Under the formidable artistic direction of Charlotte Moore, Off-Broadway’s Irish Repertory Theatre, which is about to celebrate its 25th anniversary season, has developed a specialty practice in recent years of reviving rarely seen musicals based on plays by Irish authors – or that at least have some kind of Irish angle. These have included Take Me Along (based on Eugene O’Neill’s Ah, Wilderness!), Earnest in Love (based on Oscar Wilde’s The Importance of Being Earnest), Finian’s Rainbow (the two leading characters are Irish immigrants), even Meet Me in St. Louis (well, the family had an Irish maid).
So it was just a matter of time until the Irish Rep tackled New Girl in Town, Bob Merrill and George Abbott’s 1957 musical based on O’Neill’s Pulitzer-winning 1921 drama Anna Christie, about a former prostitute who returns to the care of her estranged seaman father Chris. She is then courted by Mat, a handsome young sailor, who subsequently rejects her once he learns the truth about her scandalous past.
Sixty-five years since its premiere, the decision to turn Anna Christie into a musical – let alone an upbeat and sanitized musical comedy filled with countless dance breaks – remains absolutely puzzling, which is probably why New Girl in Town is pretty much never revived. Musical theater historians look back on the show mainly as a star vehicle for Gwen Verdon and Thelma Ritter (who tied for the Tony Award for Best Actress) and the first Broadway score by Merrill, who would go on to write the songs of Carnival! and the lyrics for Funny Girl.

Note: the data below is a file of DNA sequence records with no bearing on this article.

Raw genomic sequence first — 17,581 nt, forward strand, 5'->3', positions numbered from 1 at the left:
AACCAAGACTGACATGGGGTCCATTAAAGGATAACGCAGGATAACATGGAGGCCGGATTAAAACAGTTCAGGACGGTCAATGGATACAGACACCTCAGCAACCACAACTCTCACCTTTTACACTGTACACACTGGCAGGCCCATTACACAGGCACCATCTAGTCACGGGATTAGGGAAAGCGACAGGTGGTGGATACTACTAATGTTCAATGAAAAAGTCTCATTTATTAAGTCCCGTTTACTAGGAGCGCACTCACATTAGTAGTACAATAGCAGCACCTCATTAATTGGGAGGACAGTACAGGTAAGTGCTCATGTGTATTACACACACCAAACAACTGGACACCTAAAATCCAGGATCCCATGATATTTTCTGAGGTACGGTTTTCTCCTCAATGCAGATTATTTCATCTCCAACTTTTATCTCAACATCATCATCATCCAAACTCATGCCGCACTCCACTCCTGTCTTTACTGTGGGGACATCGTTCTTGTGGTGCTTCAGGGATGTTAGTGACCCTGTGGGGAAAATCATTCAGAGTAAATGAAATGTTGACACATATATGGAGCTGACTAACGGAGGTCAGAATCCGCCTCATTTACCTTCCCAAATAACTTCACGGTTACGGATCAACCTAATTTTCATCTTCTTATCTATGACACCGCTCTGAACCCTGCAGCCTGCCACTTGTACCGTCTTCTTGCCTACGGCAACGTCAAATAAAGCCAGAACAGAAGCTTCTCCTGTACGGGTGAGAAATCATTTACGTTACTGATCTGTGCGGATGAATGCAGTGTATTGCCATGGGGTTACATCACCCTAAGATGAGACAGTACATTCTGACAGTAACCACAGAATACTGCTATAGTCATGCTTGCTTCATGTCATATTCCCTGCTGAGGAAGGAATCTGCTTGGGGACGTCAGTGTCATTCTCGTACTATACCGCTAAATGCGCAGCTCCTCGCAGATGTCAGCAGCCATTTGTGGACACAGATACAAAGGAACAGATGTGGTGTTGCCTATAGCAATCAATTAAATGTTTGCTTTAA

Abbott’s dialogue has been severely edited, and some of the songs have even been shifted around. While Moore may have done this in hopes of creating a more cohesive work, New Girl in Town still feels like a very weak, almost haphazard attempt to turn a dark O’Neill drama into The Pajama Game. It’s also unclear why Moore changed the setting to the 1920s. The original musical was set at the turn of the century, and Anna Christie is set in the 1910s.
But that’s not to say that this is revival lacks charm. Moore’s production manages to make the most of the Irish Rep’s tiny stage and limited production values, with James Morgan’s seaside scenic design covering the walls and a sprightly four-piece band that includes a sexily roaming saxophone player. (Too bad Moore is seemingly constrained to do Irish-themed musicals. I’d love to see her direct Carnival! at the Irish Rep.)
Margaret Loesser Robinson, who also appeared in the Irish Rep’s recent production of Shaw’s Man and Superman, makes for a very sincere and deeply felt Anna. Patrick Cummings is appropriately sexy as Mat, while Cliff Bemis is gruff but quite touching as Chris. But the real winner of the cast is Danielle Ferland (best remembered as the original Little Red in Into the Woods) as Marthy, Chris’ irritable and impatient girlfriend.